Author note: This is the first installment in a short documentary series on the latest controversy at Duke University. Several more installment will follow.
Dear Professor Portier-Young (email@example.com):
It is my understanding that on Monday, February 6, 2017, you sent an email to the entire faculty of Duke Divinity School, in which you urged them to attend a two-day 8:30 am to 5 p.m. “Racial Equity Institute” training program. I also understand that your email started an exchange that has resulted in harassment charges against – and, ultimately, the resignation of – a faculty member. As one who writes about free speech and diversity issues in higher education, I have taken great interest in that exchange. I have reproduced the lead paragraph of your February email below. Following that paragraph, I have listed some questions, to which I hope you will take the time to respond:
Dear Faculty Colleagues,
On behalf of the Faculty Diversity and Inclusion Standing Committee, I strongly urge you to participate in the Racial Equity Institute Phase I Training planned for March 4 and 5. We have secured funding from the Provost to provide this training free to our community and we hope that this will be a first step in a longer process of working to ensure that DDS is an institution that is both equitable and anti-racist in its practices and culture. While a number of DDS faculty, staff, and students have been able to participate in REI training in recent years, we have never before hosted a training at DDS. Those who have participated in the training have described it as transformative, powerful, and life-changing. We recognize that it is a significant commitment of time; we also believe it will have great dividends for our community. Please find the registration link below. Details about room location will be announced soon.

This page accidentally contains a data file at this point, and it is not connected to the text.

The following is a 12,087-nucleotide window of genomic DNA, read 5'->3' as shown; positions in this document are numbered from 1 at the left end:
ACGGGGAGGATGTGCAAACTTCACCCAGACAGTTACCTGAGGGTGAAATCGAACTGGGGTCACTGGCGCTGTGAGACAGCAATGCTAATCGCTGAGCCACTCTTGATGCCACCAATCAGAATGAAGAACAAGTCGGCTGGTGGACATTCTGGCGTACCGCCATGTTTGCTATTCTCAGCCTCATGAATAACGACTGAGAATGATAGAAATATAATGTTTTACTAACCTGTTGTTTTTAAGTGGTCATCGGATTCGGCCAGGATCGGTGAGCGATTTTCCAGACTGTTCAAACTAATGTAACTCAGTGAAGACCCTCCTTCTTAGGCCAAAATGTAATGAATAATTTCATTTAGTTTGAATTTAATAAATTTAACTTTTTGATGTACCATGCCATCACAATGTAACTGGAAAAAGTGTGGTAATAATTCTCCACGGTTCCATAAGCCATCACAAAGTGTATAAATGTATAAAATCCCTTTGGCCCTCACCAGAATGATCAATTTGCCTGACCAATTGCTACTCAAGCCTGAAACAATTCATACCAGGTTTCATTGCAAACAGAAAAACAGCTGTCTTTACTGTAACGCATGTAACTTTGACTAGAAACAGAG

1. Could you list some specific details concerning the “transformative” nature of racial equity training? In other words, exactly how were the lives of members of the DDS community “transformed” by the training?
2. In what ways were these “transformations” similar to their conversions to Christianity? In what ways were they different?
3. What exactly are the “great dividends” you expect the racial equity training to provide to your divinity school?
That is all I have. I look forward to your responses.
Mike S. Adams